Published on December 02, 2022

'Lights for Life' Helps OH Services, Connecting With Loved Ones

Cathie Medley

The Owensboro Health Foundation’s annual holiday season tribute project “Lights for Life” is now open for people to give back while also being able to honor a loved one.

The project, which occurs with Owensboro Health Regional Hospital, Owensboro Health Muhlenberg Community Hospital, Owensboro Health Twin Lakes Medical Center and now Owensboro Health Henderson Healthplex for the first time, helps with a number of patient and family assistance programs throughout the region.

Community members are invited to participate in the program by making a contribution in honor or in memory of a loved one, where the symbolic lights on the holiday trees at each facility can pay tribute to family members, friends, school teachers, physicians, caregivers, ministers, co-workers or “anyone who has held a special place in your life.”

Lights available for purchase are: Star for $100; Green for $50; Red for $25; and White for $10. Names of those honored will be listed in the facility’s respective Lights for Life Online Tribute Book, along with being published in the Grayson County News Gazette, The Gleaner, the Leader-News, the Messenger-Inquirer and the Times Argus.

Since the program’s inception, the foundation has been able to help fund a number of services, such as helping more than 24,000 individuals in the last year with free mammograms and other diagnostic services to women, care bears for children in the hospital, free car seats and bike helmets to families in need, equipment to help care for NICU infants, hospitality suites for families of patients, medication assistance to cancer patients and more.

Cathie Medley, manager of the Owensboro Health Foundation, said the program, which started 25 to 30 years ago, initially started out as a collaboration with OH’s volunteer services department to raise money for the Care Bears for Kids program before expanding into other areas.

“Over the years, a number of needs were identified,” she said. “The funds are unrestricted to the foundation and our board allocates them where the needs are the greatest across our region.” Medley said it “feels amazing” to be able to help the growing number of people through this program, especially during the holidays. “It’s a season of giving, and to be able to know that we’re touching tens of thousands of people and providing them with the help and support that they need — it makes for a very meaningful holiday, I think,” she said. “The holidays area time that you reflect on what’s most important.”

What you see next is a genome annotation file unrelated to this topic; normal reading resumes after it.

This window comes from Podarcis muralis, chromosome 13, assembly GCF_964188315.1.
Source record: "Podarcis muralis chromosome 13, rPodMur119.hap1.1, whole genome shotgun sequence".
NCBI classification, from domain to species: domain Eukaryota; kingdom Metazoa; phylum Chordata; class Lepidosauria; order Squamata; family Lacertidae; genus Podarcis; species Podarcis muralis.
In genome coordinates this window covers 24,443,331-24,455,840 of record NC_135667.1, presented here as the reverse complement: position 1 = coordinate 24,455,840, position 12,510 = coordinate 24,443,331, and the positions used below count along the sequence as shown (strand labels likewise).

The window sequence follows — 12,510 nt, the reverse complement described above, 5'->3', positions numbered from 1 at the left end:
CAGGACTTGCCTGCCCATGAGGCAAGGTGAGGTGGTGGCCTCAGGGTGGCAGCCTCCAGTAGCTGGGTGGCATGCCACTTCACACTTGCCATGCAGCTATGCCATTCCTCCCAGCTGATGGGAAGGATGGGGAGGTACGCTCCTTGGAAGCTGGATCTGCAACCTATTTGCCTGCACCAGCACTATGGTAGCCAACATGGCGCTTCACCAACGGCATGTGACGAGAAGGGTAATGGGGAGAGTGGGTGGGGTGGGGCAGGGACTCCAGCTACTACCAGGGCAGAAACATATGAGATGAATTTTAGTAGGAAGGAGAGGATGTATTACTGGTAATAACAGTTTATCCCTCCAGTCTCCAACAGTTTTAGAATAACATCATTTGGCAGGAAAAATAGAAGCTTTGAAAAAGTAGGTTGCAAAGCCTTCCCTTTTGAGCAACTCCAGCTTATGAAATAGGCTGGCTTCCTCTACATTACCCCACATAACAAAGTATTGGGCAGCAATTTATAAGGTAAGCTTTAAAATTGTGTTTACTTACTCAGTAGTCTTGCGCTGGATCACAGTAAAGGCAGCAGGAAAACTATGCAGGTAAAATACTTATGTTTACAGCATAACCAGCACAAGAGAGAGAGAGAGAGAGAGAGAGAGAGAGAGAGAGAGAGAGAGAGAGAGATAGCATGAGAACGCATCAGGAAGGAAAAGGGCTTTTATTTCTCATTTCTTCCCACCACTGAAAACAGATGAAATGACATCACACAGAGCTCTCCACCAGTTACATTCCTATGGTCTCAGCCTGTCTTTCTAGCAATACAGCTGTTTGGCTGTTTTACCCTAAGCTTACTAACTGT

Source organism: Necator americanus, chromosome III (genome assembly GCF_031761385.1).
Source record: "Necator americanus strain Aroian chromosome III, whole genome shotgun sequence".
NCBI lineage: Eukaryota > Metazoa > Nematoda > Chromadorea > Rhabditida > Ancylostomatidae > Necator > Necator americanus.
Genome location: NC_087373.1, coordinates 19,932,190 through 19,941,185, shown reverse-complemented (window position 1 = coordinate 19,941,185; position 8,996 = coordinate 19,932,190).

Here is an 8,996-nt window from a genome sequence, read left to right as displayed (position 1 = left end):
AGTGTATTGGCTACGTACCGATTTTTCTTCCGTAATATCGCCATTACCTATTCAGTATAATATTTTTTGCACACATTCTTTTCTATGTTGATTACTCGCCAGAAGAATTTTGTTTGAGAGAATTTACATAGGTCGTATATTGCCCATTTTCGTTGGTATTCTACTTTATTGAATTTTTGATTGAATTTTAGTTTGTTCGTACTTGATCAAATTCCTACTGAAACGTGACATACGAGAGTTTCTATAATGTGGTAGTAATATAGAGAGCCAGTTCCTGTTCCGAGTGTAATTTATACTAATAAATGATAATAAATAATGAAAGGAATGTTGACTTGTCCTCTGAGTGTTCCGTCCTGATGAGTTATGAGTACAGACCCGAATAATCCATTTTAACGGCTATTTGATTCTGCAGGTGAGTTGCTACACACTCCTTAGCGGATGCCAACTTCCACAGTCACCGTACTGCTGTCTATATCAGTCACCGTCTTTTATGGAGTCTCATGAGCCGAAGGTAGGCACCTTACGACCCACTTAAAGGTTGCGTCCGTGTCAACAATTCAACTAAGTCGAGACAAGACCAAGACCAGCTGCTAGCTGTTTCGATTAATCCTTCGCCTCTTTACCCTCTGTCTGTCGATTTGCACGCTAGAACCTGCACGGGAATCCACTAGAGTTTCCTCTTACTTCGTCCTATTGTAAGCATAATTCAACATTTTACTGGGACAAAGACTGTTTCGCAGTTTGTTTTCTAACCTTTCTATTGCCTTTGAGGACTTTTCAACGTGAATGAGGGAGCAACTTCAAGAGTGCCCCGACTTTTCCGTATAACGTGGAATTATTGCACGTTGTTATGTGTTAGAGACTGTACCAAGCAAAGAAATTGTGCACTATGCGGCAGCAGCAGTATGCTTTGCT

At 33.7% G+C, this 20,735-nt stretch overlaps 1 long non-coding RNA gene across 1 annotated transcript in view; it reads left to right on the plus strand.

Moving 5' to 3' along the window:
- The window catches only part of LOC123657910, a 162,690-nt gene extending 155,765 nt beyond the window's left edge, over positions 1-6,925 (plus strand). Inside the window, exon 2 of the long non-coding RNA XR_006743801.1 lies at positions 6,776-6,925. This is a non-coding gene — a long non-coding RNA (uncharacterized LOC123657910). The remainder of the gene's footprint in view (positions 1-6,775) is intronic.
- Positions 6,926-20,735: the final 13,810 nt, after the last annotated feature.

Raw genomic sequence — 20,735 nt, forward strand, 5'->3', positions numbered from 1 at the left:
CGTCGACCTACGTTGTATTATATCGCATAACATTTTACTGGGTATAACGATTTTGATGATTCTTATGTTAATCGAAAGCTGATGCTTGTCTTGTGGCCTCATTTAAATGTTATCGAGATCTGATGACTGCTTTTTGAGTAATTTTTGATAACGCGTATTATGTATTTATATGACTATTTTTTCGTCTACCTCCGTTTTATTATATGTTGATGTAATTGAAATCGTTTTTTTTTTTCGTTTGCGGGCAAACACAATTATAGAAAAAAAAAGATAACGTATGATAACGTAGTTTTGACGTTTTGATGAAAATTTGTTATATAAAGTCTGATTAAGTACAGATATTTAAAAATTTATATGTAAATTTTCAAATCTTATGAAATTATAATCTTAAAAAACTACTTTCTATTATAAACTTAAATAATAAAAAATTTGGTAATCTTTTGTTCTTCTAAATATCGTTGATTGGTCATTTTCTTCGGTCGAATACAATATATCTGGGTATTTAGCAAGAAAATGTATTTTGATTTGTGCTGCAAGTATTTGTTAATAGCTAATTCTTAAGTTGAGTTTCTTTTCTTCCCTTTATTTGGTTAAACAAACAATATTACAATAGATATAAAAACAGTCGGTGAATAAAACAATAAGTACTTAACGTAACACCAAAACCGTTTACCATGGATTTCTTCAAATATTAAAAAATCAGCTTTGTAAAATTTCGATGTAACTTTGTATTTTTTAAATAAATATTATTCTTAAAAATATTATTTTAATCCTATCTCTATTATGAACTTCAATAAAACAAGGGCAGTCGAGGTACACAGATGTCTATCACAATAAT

The program has struck a chord with Lisa Burnett, who has been a long-time donor of the program. Burnett, 58, of Owensboro, became involved with the program after the passing of her father, Reatus Alvey, in 1998.

“That first Christmas, like everyone else, is always really hard and my mother and I wanted to find a way to do something really special to honor my dad,” she said. “That was about the time that Owensboro Health decided to do ‘Lights for Life.’ …When we heard what the foundation was going to do with ‘Lights for Life,’ my mom and I were just like, ‘This is perfect.’ ”

Burnett said the program has become a family tradition each year, electing to choose a Star light due to its symbolism and seeing how it benefits and impacts others.

“It really makes us feel like it’s another opportunity to know when we look up that (my father) is looking down on us,” she said. “...We really look forward to being able to be a part of this. Especially now since (the program) has grown so much and it reaches so many individuals in the community, it just really makes us, as a family, feel like it’s that added opportunity for our loved one to still be connected to the community and share his gift in spirit.”

Burnett said “Lights for Life” will be even more meaningful for 2022.

“I lost my mother this summer,” she said, “and so this year not only will I be donating for my dad; I’m also now going to start donating for my mother. For me, this is part of what I and our family want to do to help us heal and move forward.”

While Medley has seen the impact of the program in terms of services, she’s also observed its importance to people like Burnett and her family. “Being able to do this and honor (people) in this way just means so much more to us during the holidays,” she said.

For more information on the “Lights for Life” program, visit

About Owensboro Health

Owensboro Health is a nonprofit health system with a mission to heal the sick and to improve the health of the communities it serves in Kentucky and Indiana. The system includes Owensboro Health Regional Hospital, nationally recognized for design, architecture and engineering; Owensboro Health Muhlenberg Community Hospital; Owensboro Health Twin Lakes Medical Center; the Owensboro Health Medical Group comprised of over 200 providers at more than 20 locations; three outpatient Healthplex facilities, a certified medical fitness facility, the Healthpark; a surgical weight loss center and program, and the Mitchell Memorial Cancer Center.

On average each year, we have 16,000 inpatient admissions, deliver 2,000 babies and provide the region’s only Level III NICU. Owensboro Health physicians perform nearly 24,000 surgical procedures, including nearly 200 open-heart surgeries. Our physicians and staff have 70,000 Emergency Department visits, more than a million outpatient visits annually. Visit our home page for more information.